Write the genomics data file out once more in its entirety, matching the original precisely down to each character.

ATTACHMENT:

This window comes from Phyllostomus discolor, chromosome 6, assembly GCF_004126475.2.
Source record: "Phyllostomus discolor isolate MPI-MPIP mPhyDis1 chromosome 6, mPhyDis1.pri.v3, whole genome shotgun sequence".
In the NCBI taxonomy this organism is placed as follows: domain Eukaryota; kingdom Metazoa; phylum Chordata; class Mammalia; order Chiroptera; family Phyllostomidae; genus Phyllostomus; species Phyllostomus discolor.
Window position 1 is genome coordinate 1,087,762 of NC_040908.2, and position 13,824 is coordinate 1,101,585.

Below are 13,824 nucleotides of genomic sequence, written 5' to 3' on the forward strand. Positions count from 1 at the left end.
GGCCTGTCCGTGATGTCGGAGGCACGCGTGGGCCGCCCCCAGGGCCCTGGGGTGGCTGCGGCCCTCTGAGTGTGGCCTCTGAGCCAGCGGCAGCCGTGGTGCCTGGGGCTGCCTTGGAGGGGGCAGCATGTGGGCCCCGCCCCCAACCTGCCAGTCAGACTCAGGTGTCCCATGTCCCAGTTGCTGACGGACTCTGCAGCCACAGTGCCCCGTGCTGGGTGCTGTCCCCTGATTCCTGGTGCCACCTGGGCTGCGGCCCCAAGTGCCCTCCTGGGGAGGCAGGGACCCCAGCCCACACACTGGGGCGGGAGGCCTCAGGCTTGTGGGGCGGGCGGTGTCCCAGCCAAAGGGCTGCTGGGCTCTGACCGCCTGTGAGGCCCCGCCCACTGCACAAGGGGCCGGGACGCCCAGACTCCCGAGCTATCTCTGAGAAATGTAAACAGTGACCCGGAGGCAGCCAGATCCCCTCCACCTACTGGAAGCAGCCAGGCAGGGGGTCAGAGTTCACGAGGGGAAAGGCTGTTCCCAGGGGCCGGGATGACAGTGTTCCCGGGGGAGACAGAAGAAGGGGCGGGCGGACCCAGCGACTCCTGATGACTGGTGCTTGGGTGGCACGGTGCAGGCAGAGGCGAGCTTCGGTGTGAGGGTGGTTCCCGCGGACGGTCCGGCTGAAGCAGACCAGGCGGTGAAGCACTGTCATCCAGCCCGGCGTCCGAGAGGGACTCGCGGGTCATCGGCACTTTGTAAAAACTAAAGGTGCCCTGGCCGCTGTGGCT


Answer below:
This window comes from Phyllostomus discolor, chromosome 6, assembly GCF_004126475.2.
Source record: "Phyllostomus discolor isolate MPI-MPIP mPhyDis1 chromosome 6, mPhyDis1.pri.v3, whole genome shotgun sequence".
In the NCBI taxonomy this organism is placed as follows: domain Eukaryota; kingdom Metazoa; phylum Chordata; class Mammalia; order Chiroptera; family Phyllostomidae; genus Phyllostomus; species Phyllostomus discolor.
Window position 1 is genome coordinate 1,087,762 of NC_040908.2, and position 13,824 is coordinate 1,101,585.

Below are 13,824 nucleotides of genomic sequence, written 5' to 3' on the forward strand. Positions count from 1 at the left end.
GGCCTGTCCGTGATGTCGGAGGCACGCGTGGGCCGCCCCCAGGGCCCTGGGGTGGCTGCGGCCCTCTGAGTGTGGCCTCTGAGCCAGCGGCAGCCGTGGTGCCTGGGGCTGCCTTGGAGGGGGCAGCATGTGGGCCCCGCCCCCAACCTGCCAGTCAGACTCAGGTGTCCCATGTCCCAGTTGCTGACGGACTCTGCAGCCACAGTGCCCCGTGCTGGGTGCTGTCCCCTGATTCCTGGTGCCACCTGGGCTGCGGCCCCAAGTGCCCTCCTGGGGAGGCAGGGACCCCAGCCCACACACTGGGGCGGGAGGCCTCAGGCTTGTGGGGCGGGCGGTGTCCCAGCCAAAGGGCTGCTGGGCTCTGACCGCCTGTGAGGCCCCGCCCACTGCACAAGGGGCCGGGACGCCCAGACTCCCGAGCTATCTCTGAGAAATGTAAACAGTGACCCGGAGGCAGCCAGATCCCCTCCACCTACTGGAAGCAGCCAGGCAGGGGGTCAGAGTTCACGAGGGGAAAGGCTGTTCCCAGGGGCCGGGATGACAGTGTTCCCGGGGGAGACAGAAGAAGGGGCGGGCGGACCCAGCGACTCCTGATGACTGGTGCTTGGGTGGCACGGTGCAGGCAGAGGCGAGCTTCGGTGTGAGGGTGGTTCCCGCGGACGGTCCGGCTGAAGCAGACCAGGCGGTGAAGCACTGTCATCCAGCCCGGCGTCCGAGAGGGACTCGCGGGTCATCGGCACTTTGTAAAAACTAAAGGTGCCCTGGCCGCTGTGGCT